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Old 02-03-2011, 11:56 AM
 
Location: somewhere
4,264 posts, read 7,930,262 times
Reputation: 3129

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Quote:
Originally Posted by AnotherTouchOfWhimsy View Post
Appendixes and tonsils are not routinely removed. They're only removed when they are causing a problem.

You are correct. I stand corrected.

 
Old 02-03-2011, 12:04 PM
 
Location: Philadelphia, PA
3,388 posts, read 3,226,271 times
Reputation: 2387
Quote:
Originally Posted by ADVentive View Post
^Ditto that. I don't see any reason to prophylactically remove a functioning body part if it isn't causing a problem. If it starts causing a problem, deal with it then. I still have my wisdom teeth, my tonsils, and my appendix.

I don't know if it's true that more educated people circ less, though that rings true to me because I think that of people who do the research, more of them choose not to. But I do know that many lower income people are not circ'ing as much because in many states Medicaid no longer pays for it, and many insurance companies are not paying for it anymore either, because it is deemed a cosmetic procedure. Therefore, if you want it, more and more, you have to pay for it out-of-pocket.
As I mentioned earlier, I am actually interested to see if there are stats on this - I have never seen any. Anecdotally, my social group (certainly not representative) is comprised mainly of folks with MDs, PhDs, and MAs and we're at about a 50-50% split for circumcising our sons.
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IMO, since the AAP stance is there is not enough evidence to routinely recommend circumcision (not that there is evidence to discourage it per se) at this time, the advice several posters gave about researching thoroughly and making an informed decision for your own family seems to be the way to go. If the evidence over time points to the AAP coming out against circumcision, that will be another story, but we're not there yet.
 
Old 02-03-2011, 12:32 PM
 
Location: somewhere
4,264 posts, read 7,930,262 times
Reputation: 3129
Quote:
Originally Posted by eastwesteastagain View Post
As I mentioned earlier, I am actually interested to see if there are stats on this - I have never seen any. Anecdotally, my social group (certainly not representative) is comprised mainly of folks with MDs, PhDs, and MAs and we're at about a 50-50% split for circumcising our sons.
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IMO, since the AAP stance is there is not enough evidence to routinely recommend circumcision (not that there is evidence to discourage it per se) at this time, the advice several posters gave about researching thoroughly and making an informed decision for your own family seems to be the way to go. If the evidence over time points to the AAP coming out against circumcision, that will be another story, but we're not there yet.
I agree with you, we researched and discussed it in regards to our decision and made what we felt like was the best choice for our boys. I don't regret our decision and do not feel like my boys suffered any worse from the circumcisions than they did when they got their immunizations.
 
Old 02-04-2011, 08:27 AM
 
1 posts, read 993 times
Reputation: 13
Most docs don't circumcise their sons and they will tell you it is NOT necessary. It's an option, that's all. According to the CDC, the current infant circumcision rate is 32% and still dropping. It is quickly going out of favor. It's really just a 100-year-old American fad. Think of it as your parent's body mod!

Last edited by Green Irish Eyes; 02-04-2011 at 08:33 AM.. Reason: No links for new members, please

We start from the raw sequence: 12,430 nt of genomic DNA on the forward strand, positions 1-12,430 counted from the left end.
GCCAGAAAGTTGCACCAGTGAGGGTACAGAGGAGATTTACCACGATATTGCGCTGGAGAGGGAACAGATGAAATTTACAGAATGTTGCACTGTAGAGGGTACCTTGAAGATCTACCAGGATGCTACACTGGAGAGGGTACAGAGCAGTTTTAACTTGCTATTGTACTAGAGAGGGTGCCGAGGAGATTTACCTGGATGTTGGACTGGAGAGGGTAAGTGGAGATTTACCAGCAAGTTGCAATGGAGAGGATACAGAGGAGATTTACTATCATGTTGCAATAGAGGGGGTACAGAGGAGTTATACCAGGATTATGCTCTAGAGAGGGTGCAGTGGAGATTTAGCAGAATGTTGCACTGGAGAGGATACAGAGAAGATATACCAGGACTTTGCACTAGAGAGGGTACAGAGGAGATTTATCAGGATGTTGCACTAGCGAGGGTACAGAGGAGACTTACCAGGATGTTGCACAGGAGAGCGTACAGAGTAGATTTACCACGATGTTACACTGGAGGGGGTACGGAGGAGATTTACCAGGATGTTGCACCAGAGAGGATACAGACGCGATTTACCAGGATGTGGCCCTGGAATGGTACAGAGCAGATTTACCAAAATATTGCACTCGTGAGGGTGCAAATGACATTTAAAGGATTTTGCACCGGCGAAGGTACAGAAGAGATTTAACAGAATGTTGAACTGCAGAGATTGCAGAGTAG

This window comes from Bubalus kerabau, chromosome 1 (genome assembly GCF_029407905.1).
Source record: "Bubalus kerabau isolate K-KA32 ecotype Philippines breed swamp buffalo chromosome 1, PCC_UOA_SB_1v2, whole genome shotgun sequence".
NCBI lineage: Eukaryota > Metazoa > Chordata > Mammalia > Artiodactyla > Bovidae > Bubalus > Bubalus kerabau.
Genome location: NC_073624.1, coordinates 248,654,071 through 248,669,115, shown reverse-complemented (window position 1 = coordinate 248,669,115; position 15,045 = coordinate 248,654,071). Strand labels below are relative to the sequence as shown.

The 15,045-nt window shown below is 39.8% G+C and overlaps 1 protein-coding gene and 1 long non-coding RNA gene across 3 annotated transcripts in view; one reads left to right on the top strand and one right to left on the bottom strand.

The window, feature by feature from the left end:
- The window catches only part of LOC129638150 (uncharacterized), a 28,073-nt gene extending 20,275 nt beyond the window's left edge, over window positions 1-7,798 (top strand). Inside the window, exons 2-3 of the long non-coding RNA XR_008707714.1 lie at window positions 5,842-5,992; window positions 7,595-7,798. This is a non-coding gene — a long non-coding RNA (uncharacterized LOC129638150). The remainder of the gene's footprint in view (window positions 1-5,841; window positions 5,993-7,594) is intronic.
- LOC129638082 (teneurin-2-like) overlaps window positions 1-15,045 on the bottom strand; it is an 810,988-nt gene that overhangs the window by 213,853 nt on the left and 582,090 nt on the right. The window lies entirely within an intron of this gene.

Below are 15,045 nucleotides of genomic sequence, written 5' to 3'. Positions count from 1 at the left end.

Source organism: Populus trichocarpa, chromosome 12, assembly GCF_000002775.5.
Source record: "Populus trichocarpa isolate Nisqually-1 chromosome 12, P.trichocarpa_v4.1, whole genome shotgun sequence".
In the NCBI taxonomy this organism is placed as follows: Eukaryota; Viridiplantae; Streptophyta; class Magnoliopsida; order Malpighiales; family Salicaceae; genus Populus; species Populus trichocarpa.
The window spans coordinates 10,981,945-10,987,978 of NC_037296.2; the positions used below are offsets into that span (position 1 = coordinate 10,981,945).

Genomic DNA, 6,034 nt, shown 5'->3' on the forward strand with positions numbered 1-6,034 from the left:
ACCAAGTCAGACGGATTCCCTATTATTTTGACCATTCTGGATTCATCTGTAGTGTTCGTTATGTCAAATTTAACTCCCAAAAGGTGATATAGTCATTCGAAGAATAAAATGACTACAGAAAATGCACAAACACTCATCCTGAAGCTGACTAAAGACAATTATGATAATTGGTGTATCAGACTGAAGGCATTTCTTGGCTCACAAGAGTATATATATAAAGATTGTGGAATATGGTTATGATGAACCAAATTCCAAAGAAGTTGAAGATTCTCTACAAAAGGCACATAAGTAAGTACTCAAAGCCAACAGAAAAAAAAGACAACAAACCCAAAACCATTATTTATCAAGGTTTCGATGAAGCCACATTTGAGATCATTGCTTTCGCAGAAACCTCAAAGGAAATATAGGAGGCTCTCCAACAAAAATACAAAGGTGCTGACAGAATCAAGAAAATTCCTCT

Old 02-04-2011, 09:40 AM
 
Location: Philadelphia, PA
3,388 posts, read 3,226,271 times
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Quote:
Originally Posted by Dan Bollinger View Post
Most docs don't circumcise their sons and they will tell you it is NOT necessary. It's an option, that's all. According to the CDC, the current infant circumcision rate is 32% and still dropping. It is quickly going out of favor. It's really just a 100-year-old American fad. Think of it as your parent's body mod!
I thought this article was interesting.

http://www.nytimes.com/2010/08/17/he...ch/17circ.html

It addresses the current stance of the CDC and AAP (noted quite a few times on the thread), as well as their commissions that will make reports in the near future on circumcision (whether their recs will remain the same or change). IMO, more info is never a bad thing.

Interestingly, the article also quotes the CDC as saying the 32% rate doesn't include circumcisions performed outside of clinic settings (i.e., religious ceremonies) or those not covered by insurance. Additionally, the prevalence rate of circumcision was not the primary goal of the study; the rate of complications was. I believe that the data supports that the rate of circumcision has declined in the past decade or two, but perhaps not to as low a level as 32%.

I am still curious if anyone has a source for level of parental education and/or MDs frequency of circumcising their own sons? I've done a few cursory lit searches and haven't found anything, but maybe someone in the field knows?? Appreciative of any sources you may be able to share.
 
Old 02-04-2011, 11:29 AM
 
Location: somewhere
4,264 posts, read 7,930,262 times
Reputation: 3129
Quote:
Originally Posted by eastwesteastagain View Post
I thought this article was interesting.

http://www.nytimes.com/2010/08/17/he...ch/17circ.html

It addresses the current stance of the CDC and AAP (noted quite a few times on the thread), as well as their commissions that will make reports in the near future on circumcision (whether their recs will remain the same or change). IMO, more info is never a bad thing.

Interestingly, the article also quotes the CDC as saying the 32% rate doesn't include circumcisions performed outside of clinic settings (i.e., religious ceremonies) or those not covered by insurance. Additionally, the prevalence rate of circumcision was not the primary goal of the study; the rate of complications was. I believe that the data supports that the rate of circumcision has declined in the past decade or two, but perhaps not to as low a level as 32%.

I am still curious if anyone has a source for level of parental education and/or MDs frequency of circumcising their own sons? I've done a few cursory lit searches and haven't found anything, but maybe someone in the field knows?? Appreciative of any sources you may be able to share.